Champignon Mushroom Has Character and History | culture: the word on cheese
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Champignon Mushroom Has Character and History

Champignon Mushroom combines the buttery-smooth, lightly savory taste of the creamery’s famous double cream base, adds an extra layer of oozy cream, and studs the paste with handpicked white mushrooms. The milk for the cheese comes strictly from a herd of cows in Allgäu, Germany, a region known for its dairies. But which came first, the cheese or the mushrooms?

Savvy Germanophiles will recognize champignon as the German word for “button mushroom,” but the creamery was named long before it developed a mushroom-studded cheese. The first cheese produced here, a Camembert style created over 100 years ago, boasted such a strong natural aroma of mushrooms that the makers were inspired, and quickly trademarked the logo. Today, Germany’s first consumer dairy product brand is still recognizable by the three little mushrooms on its label.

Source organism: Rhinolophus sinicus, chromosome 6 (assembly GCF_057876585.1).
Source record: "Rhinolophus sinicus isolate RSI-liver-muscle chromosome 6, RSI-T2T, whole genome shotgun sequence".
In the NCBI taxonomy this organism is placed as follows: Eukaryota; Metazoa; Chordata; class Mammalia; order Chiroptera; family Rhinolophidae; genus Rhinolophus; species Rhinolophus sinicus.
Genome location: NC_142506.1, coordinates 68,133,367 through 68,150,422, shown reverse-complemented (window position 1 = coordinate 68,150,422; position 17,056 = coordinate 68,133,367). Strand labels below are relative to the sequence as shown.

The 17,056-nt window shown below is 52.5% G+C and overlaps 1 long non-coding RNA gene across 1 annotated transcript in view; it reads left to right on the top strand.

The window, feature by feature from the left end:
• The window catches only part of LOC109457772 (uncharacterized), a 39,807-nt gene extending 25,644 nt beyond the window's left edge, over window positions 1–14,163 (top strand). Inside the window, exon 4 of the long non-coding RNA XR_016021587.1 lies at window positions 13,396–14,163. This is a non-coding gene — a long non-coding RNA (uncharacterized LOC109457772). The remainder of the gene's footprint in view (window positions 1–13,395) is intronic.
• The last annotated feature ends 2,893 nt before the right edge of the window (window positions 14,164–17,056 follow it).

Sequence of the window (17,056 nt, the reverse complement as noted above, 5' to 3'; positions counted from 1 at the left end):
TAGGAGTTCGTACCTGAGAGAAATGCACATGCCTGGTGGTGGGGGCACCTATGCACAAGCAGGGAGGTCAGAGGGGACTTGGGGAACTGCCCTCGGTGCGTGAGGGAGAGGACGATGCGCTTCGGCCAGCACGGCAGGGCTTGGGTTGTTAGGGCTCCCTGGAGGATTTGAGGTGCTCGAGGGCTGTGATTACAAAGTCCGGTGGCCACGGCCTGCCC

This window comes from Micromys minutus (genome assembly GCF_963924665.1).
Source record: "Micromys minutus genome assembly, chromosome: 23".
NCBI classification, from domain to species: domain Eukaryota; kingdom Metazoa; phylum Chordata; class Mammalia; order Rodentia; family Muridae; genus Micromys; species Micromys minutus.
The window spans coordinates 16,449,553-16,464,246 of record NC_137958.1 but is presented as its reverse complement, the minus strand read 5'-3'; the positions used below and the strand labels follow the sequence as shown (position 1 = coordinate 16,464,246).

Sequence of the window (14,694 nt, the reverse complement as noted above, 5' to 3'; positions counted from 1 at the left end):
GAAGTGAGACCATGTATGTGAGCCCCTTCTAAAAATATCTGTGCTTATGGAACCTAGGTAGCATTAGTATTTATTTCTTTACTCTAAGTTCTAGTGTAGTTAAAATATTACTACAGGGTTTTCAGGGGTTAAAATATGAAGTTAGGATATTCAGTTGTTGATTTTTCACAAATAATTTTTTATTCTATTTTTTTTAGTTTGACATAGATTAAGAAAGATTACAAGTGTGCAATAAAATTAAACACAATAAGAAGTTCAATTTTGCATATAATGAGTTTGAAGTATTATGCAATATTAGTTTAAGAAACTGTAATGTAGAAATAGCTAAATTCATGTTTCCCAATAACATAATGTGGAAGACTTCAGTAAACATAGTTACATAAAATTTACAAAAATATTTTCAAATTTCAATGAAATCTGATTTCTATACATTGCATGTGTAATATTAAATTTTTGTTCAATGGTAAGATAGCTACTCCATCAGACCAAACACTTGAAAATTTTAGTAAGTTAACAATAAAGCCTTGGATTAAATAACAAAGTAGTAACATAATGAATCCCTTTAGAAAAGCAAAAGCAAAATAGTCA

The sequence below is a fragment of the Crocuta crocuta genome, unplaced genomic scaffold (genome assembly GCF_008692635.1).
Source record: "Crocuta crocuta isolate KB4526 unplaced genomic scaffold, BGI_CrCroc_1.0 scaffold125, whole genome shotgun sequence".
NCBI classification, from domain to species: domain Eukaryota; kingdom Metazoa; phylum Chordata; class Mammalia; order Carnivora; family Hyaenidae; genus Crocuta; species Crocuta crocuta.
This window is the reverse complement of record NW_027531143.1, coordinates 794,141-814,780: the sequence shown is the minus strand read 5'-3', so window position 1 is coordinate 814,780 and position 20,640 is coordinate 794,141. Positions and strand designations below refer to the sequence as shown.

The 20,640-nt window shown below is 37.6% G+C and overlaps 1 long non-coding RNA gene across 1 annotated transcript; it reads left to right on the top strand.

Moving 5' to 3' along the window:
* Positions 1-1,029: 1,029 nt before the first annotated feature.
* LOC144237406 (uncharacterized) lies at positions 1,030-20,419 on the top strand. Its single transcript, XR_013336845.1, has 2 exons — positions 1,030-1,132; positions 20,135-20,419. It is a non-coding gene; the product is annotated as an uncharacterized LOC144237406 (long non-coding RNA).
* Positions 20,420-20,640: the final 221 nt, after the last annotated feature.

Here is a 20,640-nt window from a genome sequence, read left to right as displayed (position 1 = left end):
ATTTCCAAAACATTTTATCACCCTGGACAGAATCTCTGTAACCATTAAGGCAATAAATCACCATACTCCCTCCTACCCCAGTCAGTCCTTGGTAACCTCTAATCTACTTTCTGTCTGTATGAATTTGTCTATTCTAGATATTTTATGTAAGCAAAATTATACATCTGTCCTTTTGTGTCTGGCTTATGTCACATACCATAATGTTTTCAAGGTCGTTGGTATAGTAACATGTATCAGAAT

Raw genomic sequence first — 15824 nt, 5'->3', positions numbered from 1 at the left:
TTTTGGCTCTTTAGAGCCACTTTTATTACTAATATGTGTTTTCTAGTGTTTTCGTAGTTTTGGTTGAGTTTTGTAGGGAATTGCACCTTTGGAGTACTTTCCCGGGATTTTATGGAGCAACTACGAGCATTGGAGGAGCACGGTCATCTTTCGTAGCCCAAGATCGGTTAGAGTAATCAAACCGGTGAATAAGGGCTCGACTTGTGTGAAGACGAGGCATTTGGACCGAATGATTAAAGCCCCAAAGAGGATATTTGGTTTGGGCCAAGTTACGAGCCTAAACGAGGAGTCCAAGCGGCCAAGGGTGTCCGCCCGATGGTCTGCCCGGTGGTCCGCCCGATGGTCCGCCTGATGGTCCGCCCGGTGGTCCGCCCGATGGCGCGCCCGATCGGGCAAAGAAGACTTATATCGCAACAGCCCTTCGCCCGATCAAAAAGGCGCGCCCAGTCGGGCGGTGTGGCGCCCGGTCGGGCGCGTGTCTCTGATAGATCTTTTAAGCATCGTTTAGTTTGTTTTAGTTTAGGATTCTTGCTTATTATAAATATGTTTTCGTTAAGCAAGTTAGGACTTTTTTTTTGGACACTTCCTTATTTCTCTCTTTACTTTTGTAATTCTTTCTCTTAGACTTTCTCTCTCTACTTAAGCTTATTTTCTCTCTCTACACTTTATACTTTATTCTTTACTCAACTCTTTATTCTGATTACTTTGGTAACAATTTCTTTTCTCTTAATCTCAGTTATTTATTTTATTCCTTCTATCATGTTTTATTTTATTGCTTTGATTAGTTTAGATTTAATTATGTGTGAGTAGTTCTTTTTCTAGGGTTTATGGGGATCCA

We think an unfiltered Austrian white is the perfect beverage to enjoy with this cheese; not only does it pay homage to the cheese’s Eastern European ancestry, but it bolsters the mushroom profile with its toothsome, slightly off-dry character. Follow this regional guide when choosing your tipple.

Available in most major grocery stores, Champignon Mushroom can be found alongside other Champignon brand favorites such as Cambozola, Rougette, and St. Mang. With one of each, you could build a cheese board to suit every palate!

Sponsored by Champignon

Champignon North America

Champignon North America, Inc. is the exclusive US importer of cheeses from Käserei Champignon, a 100-year old cheese producer located in Bavaria, Germany. Champignon cheeses are available nationally in supermarkets and specialty markets including Kroger, Whole Foods, Trader Joe’s, Publix, and Wegmans.

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